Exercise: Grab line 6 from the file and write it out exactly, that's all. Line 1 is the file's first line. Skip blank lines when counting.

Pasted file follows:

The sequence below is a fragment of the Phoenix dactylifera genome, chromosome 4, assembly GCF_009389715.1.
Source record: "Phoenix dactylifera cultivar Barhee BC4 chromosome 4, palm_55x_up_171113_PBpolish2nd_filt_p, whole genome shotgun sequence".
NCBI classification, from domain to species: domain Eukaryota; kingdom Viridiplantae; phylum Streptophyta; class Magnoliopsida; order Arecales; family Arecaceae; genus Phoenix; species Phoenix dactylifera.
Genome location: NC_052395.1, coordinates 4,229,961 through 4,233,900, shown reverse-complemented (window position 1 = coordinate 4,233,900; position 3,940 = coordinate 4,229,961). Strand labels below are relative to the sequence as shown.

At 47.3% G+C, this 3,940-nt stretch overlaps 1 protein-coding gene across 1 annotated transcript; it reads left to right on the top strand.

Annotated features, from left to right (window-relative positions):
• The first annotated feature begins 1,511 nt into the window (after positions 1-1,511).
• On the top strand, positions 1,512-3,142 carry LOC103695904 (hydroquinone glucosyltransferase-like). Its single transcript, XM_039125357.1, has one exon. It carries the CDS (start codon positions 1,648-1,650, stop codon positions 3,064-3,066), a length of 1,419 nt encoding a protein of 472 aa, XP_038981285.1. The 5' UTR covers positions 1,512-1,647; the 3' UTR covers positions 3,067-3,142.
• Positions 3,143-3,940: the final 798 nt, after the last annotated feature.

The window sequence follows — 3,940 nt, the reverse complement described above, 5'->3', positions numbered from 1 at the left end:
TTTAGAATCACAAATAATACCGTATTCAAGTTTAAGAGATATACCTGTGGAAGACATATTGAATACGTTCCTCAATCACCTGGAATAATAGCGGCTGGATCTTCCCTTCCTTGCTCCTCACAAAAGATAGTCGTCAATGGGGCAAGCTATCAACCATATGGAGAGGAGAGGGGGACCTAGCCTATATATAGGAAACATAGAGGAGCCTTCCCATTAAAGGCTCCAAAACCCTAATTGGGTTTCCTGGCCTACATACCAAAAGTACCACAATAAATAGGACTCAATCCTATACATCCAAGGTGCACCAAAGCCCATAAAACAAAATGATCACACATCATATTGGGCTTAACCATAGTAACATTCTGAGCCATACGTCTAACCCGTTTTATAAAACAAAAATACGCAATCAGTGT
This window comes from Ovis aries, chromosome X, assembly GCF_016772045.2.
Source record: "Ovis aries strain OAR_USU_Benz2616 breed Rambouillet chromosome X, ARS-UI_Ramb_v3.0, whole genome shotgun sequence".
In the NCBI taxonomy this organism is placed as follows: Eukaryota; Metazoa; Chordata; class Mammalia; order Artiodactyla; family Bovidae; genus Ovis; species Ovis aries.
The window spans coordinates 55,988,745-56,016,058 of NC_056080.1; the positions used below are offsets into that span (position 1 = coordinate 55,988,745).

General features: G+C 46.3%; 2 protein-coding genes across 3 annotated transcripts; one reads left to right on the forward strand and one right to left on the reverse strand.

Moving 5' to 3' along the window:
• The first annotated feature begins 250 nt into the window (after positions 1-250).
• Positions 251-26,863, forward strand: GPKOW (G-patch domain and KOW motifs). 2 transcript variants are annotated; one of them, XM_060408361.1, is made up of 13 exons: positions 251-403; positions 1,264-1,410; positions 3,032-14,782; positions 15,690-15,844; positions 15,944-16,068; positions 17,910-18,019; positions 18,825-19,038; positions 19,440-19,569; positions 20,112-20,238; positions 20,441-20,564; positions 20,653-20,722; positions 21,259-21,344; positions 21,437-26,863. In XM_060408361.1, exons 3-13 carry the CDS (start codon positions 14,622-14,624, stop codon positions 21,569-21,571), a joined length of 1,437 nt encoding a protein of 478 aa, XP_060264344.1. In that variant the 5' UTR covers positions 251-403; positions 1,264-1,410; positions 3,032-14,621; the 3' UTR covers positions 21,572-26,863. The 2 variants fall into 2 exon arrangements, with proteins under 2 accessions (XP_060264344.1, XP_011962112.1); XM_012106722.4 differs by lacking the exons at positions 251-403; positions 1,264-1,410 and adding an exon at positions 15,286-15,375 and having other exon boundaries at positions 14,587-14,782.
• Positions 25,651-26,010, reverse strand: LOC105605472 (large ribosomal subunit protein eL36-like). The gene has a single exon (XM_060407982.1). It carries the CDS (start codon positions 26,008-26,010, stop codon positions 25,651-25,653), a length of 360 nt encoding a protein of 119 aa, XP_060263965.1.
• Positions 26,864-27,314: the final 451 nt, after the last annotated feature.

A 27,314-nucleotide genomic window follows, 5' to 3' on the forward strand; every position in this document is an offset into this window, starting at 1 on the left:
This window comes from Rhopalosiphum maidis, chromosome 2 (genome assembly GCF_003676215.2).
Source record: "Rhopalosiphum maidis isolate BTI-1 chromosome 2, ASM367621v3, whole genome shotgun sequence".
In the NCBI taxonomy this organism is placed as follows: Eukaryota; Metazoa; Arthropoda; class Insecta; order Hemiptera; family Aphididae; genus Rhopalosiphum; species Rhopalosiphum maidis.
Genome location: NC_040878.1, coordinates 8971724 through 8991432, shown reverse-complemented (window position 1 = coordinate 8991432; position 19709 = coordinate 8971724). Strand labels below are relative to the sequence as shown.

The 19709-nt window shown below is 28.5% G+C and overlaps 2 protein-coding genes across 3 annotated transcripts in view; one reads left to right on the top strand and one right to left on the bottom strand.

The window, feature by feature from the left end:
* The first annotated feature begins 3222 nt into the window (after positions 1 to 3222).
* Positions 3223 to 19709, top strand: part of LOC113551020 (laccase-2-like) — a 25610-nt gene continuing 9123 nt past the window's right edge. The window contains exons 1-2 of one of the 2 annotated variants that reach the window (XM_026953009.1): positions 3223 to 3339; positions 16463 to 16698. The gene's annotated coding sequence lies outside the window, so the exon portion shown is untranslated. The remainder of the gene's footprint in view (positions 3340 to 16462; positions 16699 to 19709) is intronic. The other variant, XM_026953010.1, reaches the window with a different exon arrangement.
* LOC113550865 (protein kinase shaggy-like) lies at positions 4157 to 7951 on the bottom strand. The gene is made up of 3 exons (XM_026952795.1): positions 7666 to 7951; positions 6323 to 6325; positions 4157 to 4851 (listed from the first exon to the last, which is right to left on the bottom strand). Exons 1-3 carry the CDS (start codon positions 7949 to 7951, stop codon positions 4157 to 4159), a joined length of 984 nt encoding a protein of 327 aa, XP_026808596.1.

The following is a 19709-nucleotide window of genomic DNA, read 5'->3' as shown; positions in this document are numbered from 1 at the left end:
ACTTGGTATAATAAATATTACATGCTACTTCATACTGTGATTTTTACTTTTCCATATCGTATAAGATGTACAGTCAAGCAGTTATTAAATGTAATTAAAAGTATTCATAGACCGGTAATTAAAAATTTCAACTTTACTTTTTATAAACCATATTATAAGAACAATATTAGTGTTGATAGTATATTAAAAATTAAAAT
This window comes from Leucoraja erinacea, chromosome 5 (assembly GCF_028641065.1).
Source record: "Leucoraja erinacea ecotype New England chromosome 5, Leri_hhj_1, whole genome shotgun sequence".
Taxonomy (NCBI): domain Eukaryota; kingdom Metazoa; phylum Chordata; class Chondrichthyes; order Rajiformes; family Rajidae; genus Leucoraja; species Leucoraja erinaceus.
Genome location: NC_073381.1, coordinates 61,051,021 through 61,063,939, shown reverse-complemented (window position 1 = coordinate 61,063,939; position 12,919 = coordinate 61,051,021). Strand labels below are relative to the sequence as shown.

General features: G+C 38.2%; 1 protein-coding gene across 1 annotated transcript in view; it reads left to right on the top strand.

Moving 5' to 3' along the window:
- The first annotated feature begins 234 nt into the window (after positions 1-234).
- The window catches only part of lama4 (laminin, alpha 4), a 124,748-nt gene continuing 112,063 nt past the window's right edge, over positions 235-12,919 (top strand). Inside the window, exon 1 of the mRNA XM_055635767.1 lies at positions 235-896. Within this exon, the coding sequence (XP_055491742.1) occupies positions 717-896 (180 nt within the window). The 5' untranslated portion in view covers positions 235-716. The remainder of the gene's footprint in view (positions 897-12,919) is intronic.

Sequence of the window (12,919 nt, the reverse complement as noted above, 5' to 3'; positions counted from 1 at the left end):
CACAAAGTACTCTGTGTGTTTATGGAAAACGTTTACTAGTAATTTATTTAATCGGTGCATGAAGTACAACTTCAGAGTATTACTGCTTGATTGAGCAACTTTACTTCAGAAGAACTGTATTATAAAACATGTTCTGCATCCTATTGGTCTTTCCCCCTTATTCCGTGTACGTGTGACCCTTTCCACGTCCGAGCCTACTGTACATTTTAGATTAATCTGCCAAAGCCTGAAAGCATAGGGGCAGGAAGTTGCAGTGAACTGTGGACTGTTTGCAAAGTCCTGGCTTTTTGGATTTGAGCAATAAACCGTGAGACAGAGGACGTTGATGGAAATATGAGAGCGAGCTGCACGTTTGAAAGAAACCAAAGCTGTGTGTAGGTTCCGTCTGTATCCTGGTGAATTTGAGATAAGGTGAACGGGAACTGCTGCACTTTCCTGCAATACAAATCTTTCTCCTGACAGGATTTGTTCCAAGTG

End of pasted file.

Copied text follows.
Annotated features, from left to right (window-relative positions):